|Christus vincit – plainsong, arr. Martin BAKER*||[2:24]|
|Ave maris stella – plainsong, arr. Matthew MARTIN*||[4:34]|
|Grayston IVES Nova, nova!||[2:40]|
|Benjamin BRITTEN A Hymn of St Columba||[1:59]|
|Matthew MARTIN O Oriens*||[6:42]|
|Hymn: Lo! He comes with clouds descending||[4:58]|
|Hugo DISTLER Es ist ein Ros’ entsprungen||[2:42]|
|Gloria (Mass IX) – plainsong, harm. Matthew MARTIN||[3:13]|
|Matthew MARTIN Nowell sing we||[2:35]|
|The Cherry Tree Carol arr. Stephen CLEOBURY||[2:44]|
|Hymn: Of the Father’s heart begotten||[3:17]|
|Richard Rodney BENNETT Lullaby baby||[3:33]|
|Carl RÜTTI I wonder as I wander||[1:39]|
|I saw three ships – Trad. English, arr. Simon PRESTON||[2:02]|
|Rocking – Trad. Czech, arr. Edward HIGGINBOTTOM||[2:30]|
|Lennox BERKELEY Look up, sweet babe||[4:16]|
|Hymn: Unto us is born a Son||[2:07]|
|Alleluia: Vidimus stellam – plainsong||[1:58]|
|Matthew MARTIN O magnum mysterium *||[4:18]|
|John TAVENER Ave Rex angelorum||[2:46]|
* World première recording
II. Exaltatio: Christmas Carols. (Dagmar Pecková, s./Musica Bohemica/Jaroslav Krček). Supraphon CD CD SU42852.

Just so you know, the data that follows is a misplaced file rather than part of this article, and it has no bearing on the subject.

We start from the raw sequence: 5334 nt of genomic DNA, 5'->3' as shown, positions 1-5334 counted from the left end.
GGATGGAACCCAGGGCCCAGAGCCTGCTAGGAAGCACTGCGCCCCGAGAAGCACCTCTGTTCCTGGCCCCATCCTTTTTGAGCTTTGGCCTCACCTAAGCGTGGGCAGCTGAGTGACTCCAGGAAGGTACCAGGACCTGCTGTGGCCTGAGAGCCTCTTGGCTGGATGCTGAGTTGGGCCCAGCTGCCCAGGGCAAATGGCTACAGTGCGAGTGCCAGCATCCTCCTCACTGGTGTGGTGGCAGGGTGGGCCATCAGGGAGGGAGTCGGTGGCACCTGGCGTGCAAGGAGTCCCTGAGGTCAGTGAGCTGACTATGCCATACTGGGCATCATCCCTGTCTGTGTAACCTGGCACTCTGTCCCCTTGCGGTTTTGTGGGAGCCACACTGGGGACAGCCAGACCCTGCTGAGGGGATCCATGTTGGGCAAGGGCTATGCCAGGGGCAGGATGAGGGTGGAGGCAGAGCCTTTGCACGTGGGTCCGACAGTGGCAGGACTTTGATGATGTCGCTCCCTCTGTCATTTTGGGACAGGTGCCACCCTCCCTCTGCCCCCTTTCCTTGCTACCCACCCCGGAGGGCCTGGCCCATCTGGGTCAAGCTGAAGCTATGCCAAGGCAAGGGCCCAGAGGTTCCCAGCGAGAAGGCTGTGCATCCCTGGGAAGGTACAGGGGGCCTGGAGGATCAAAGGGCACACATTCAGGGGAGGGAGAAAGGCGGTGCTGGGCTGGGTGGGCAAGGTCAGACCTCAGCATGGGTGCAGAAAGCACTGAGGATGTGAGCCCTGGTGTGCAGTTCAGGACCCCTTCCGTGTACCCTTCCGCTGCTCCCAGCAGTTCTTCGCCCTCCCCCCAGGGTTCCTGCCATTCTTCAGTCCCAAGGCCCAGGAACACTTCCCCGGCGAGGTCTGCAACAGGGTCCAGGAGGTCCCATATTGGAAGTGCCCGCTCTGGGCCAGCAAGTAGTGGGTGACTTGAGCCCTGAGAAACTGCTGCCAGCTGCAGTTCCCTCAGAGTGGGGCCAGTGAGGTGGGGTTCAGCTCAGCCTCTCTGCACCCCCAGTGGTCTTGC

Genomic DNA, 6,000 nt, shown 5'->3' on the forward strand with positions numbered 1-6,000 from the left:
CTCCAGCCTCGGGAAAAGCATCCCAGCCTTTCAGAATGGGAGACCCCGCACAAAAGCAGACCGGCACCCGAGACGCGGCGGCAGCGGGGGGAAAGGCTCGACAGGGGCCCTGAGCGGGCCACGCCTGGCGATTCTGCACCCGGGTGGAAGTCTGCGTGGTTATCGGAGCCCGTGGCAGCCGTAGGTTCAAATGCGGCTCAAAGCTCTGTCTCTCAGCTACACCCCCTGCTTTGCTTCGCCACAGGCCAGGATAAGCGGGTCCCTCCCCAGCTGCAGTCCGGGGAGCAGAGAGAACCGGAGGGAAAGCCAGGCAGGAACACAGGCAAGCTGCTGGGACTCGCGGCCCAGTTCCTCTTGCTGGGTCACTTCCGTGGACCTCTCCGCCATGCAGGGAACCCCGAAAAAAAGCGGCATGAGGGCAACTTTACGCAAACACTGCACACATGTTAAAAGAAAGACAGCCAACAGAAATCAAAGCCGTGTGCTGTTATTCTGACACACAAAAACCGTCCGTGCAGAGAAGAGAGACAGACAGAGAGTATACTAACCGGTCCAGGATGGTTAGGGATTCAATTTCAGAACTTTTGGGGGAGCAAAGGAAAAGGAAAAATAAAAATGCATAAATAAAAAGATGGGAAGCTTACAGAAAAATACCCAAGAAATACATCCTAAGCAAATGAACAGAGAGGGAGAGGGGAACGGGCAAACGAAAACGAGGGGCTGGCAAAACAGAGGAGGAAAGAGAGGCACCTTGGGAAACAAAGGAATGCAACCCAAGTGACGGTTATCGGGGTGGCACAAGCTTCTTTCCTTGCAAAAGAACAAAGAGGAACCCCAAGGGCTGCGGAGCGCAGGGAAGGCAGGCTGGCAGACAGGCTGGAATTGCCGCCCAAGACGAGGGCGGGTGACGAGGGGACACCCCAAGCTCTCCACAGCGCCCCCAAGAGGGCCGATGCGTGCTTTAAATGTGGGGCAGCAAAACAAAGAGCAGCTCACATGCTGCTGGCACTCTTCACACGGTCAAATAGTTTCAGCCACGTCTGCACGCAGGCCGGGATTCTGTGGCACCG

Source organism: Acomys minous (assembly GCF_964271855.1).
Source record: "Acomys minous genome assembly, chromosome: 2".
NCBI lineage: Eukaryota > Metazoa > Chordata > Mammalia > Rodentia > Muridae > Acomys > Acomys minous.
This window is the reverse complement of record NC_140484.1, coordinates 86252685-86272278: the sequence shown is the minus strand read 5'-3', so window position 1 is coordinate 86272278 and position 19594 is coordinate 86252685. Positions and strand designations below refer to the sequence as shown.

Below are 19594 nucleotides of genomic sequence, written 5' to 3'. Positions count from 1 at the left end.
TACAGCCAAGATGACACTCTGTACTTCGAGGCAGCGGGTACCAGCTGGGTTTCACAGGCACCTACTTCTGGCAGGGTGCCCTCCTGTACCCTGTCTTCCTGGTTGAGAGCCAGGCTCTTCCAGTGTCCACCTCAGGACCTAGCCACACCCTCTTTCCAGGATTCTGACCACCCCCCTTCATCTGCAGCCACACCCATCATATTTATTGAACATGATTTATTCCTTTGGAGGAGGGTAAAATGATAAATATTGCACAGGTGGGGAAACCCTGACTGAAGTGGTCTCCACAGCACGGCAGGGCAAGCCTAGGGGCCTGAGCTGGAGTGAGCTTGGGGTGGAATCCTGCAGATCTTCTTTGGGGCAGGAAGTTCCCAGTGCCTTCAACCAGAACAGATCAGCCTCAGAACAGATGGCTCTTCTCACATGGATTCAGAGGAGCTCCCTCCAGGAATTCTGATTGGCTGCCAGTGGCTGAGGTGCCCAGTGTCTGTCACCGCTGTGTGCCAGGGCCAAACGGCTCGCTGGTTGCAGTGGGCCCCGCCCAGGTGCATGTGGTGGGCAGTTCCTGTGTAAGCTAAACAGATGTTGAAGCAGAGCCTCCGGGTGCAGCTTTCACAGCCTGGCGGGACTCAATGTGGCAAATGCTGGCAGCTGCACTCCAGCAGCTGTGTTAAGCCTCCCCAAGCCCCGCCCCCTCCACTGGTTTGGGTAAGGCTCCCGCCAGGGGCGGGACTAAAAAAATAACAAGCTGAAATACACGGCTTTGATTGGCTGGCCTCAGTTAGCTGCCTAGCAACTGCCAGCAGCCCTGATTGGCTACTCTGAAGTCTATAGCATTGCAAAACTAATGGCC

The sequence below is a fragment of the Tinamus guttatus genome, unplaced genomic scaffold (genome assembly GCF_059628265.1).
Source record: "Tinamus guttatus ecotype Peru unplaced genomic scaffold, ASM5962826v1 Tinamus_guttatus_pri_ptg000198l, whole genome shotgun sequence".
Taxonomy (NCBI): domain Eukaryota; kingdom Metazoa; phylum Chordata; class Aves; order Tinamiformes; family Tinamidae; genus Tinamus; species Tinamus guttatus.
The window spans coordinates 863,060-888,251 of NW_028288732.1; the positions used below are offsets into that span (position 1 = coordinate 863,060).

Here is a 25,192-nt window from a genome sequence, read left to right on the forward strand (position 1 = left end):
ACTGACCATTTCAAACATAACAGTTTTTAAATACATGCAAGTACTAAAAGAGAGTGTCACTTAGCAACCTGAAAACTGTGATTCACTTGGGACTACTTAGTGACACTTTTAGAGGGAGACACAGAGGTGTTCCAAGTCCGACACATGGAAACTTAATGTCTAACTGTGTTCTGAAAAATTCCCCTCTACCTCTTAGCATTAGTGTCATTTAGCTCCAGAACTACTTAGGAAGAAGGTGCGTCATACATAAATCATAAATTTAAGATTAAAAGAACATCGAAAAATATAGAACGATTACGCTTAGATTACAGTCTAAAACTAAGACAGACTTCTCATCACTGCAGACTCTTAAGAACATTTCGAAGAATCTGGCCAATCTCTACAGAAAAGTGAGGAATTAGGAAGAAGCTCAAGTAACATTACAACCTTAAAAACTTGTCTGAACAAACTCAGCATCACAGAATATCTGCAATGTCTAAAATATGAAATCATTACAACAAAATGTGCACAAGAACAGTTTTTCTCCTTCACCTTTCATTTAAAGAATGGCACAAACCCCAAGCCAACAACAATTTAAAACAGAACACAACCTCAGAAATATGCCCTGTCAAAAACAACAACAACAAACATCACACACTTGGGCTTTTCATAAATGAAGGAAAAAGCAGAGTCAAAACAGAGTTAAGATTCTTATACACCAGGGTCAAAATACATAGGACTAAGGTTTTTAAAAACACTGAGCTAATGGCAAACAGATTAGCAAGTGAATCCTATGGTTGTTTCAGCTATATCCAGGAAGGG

The highly acclaimed Christmas CD Nativitas is now joined by a new festive album, bearing the title Exaltatio. While in Colloquial Latin the word means “exaltation” and “elation”, in Christian theology it has a more profound connotation: “elevation”. The mezzo-soprano Dagmar Pecková has recorded yet another Christmas-themed album, featuring Czech and other European carols and folk songs hailing the Nativity. At Christmas, people feel much closer to one another than at any other time of the year, and it has been so for centuries. The special seasonal atmosphere is what French, German, English and Polish songs have in common. Pecková has again reached for Baroque hymnbooks, in which piety combines with a majestic sublime mood. The album also encompasses much more high-spirited and poetic folk carols. Jaroslav Krcek has made stylistic arrangements, whose singular signature relates to Musica Bohemica. The CD features several Baroque-inspired pieces he himself has composed. The magic of Christmas evidently continues to be celebrated by contemporary creators.
Legenda o narození Páne
Legenda o Marii
Ein Kind geborn zu Bethlehem
Als ich bei meinen
Deck the Halls
Es ist ein Ros
Budme vsetci poteseni
Buh se nyní narodil
Let Us Sing with a Merry Voice
Rok novy zase k nám prisel
Rosu dejte, ó nebesa
Sláva bud, pokoj na nebi
Prolomte se, nebesa
Díte se nám narodilo
Dej Buh stestí
Usnula, usnula, ja Maria v ráji